OECD Global Forum on Digital Security for Prosperity, 7 June 2021

 

Opening remarks by Mathias Cormann,

Secretary-General, OECD

Paris, 7 June 2021

Distinguished Guests, Ambassadors,

I am delighted to welcome you to this year's OECD Global Forum on Digital Security for Prosperity. The digital transformations of our economies comes with exciting new opportunities – many of them demonstrated and accelerated during the COVID Pandemic. However it also comes with its own, growing and evolving risks and challenges. Two of the biggest digital economy related risks and challenges relate to cyber security and privacy. To ensure everyone has the opportunity to participate and benefit from the digital transformation of our economies we need to ensure we continue to find better ways to manage those risks.

Now in its third year, the Global Forum convenes public and private sector stakeholders, including representatives from civil society and academia, in a global setting to facilitate dialogue, debate and cooperation on critical issues related to digital security.

Over the next three days, this Forum will tackle three urgent priorities:

  • first, how we can make better use of market mechanisms to enhance cyber resilience;
  • second, how organisations can better prepare for, and respond to, cybersecurity incidents;
  • and third, what we can do to break down silos and boost international co-operation among governments and other stakeholders.

This event comes at a particularly important time.

Over the past year, the COVID-19 crisis has further accelerated what was already a rapid pace of digital transformation – a transformation that is impacting almost every industry and every aspect of our daily life.

Digital technologies have helped our economies and our societies to keep going during the pandemic.

Millions and millions of us moved online to work, play, and learn.

In just one year, Internet traffic in some countries increased by up to 90%, and according to some estimates, we have reached the milestone of 25 billion Internet of Things devices globally.

As the world goes increasingly digital, cyber threats loom ever larger.

Recent global cyber-attacks involving the American software company SolarWinds and Microsoft Exchange provided a sobering reminder of how vulnerable our economies and societies are to malicious actors.

Relentless supply chain and ransomware attacks are becoming increasingly sophisticated, with attackers harder to spot… and harder to fight.

The damage caused by these attacks underlines the economic and social necessity to improve our digital security.

Cyber incidents can disrupt almost every facet of our lives, from routine business operations, to online education to the provision of healthcare.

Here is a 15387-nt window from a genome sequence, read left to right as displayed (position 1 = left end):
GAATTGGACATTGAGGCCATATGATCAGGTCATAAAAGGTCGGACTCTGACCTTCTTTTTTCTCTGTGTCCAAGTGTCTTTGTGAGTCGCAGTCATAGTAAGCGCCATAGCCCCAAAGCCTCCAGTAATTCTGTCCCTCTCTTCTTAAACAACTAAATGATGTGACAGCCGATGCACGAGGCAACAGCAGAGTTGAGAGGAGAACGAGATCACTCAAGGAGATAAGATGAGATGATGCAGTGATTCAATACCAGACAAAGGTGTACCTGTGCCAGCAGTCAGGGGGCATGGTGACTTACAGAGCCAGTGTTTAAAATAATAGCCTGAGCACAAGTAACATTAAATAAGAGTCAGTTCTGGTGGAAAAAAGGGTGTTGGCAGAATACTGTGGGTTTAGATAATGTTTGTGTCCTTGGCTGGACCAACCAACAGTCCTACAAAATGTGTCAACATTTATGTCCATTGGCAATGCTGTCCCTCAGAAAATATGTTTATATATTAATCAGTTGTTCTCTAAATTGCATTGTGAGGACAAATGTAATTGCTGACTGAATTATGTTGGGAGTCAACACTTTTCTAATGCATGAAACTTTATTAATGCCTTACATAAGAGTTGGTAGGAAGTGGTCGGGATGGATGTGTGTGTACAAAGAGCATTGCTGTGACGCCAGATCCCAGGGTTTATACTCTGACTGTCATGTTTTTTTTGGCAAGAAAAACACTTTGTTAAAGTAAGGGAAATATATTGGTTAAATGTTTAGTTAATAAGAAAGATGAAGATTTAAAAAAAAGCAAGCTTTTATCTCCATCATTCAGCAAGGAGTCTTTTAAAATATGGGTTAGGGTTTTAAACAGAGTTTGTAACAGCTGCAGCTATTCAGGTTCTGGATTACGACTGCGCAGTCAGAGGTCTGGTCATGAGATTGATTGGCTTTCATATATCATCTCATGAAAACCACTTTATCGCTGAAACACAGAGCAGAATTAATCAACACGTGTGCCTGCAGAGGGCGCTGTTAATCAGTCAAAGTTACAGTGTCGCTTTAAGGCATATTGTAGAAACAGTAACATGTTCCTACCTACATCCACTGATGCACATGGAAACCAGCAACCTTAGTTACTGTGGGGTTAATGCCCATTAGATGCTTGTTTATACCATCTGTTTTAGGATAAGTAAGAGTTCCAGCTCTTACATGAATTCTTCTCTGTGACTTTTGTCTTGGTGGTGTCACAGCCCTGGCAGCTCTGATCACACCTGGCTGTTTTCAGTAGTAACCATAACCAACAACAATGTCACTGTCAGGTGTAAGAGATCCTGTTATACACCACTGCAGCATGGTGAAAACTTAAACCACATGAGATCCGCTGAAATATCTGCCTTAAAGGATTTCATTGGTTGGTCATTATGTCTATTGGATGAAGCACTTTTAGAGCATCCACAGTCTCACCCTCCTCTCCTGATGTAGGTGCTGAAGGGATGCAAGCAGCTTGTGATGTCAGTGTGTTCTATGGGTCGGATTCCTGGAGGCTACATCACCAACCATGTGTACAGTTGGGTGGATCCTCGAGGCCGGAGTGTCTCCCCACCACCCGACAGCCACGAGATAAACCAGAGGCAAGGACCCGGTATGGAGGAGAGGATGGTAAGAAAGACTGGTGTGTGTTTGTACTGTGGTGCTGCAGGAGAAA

Attacks on hospitals are particularly shocking.

Healthcare organisations reported 56 cyberattacks in the first two months of 2021 alone.

Just last month, in my home country, Australia, a large healthcare service provider was hit by a ransomware attack, severely disrupting key hospitals.

These attacks have real consequences for real people.

In some instances, hospitals have postponed all but the most urgent elective surgeries for several weeks while they work to get their systems back online.

The impact of the 2017 WannaCry attack on the UK National Health Service was a wake-up call. Since then, similar incidents have been reported in Canada, the Czech Republic, France, Ireland, Germany, New Zealand and the United States.

Too often, our responses to events like these remain local while our digital economies and societies are borderless. There is tremendous scope to advance international co-operation for cyber resilience. The more we co-operate, the more resilient we will be.

Over the past three decades, the OECD has been at the forefront of working with stakeholders to address complex global challenges facing the digital economy.

By engaging with technical and policy experts, business and civil society, we can share experiences and seek common, evidence-based solutions to global problems.

One powerful channel and outcome of this co-operation comes through the OECD’s role as a global policy standard-setter.

Since setting the first international guidelines for personal data protection in 1980 and cryptography policy in 1997, the OECD continues to develop new global standards to foster trust, security and stability in the digital environment.

We are currently reviewing and updating our 2015 Recommendation on Digital Security Risk Management, to develop new guidelines and encourage organisations to better manage vulnerabilities.

When it comes to digital security, if there is any vulnerability, you can be sure that somebody will find a way to exploit it.

When we hear “vulnerabilities”, we often think about technical flaws in code. However, the most exploited of all vulnerabilities is the lack of co-operation and communication, whether that is between security researchers and companies, between competitors, or across borders.

Improved international co-operation is the very mission of the OECD. It is at the centre of our response to the COVID-19 pandemic and our thinking about recovery strategies.

Through this annual event, and through our ongoing work on digital security, the OECD will continue to support stronger co-operation, and to shape the international agenda for better digital policies for better lives.

Colleagues,

Thank you for joining us today. Best wishes for a great event, and let’s hope that we can meet together in person next year.

Thank you.

 

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Annual report
Documents de la Ministérielle de l'OCDE 2023
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Ministérielle de l'OCDE 2023 : Conclusions politiques
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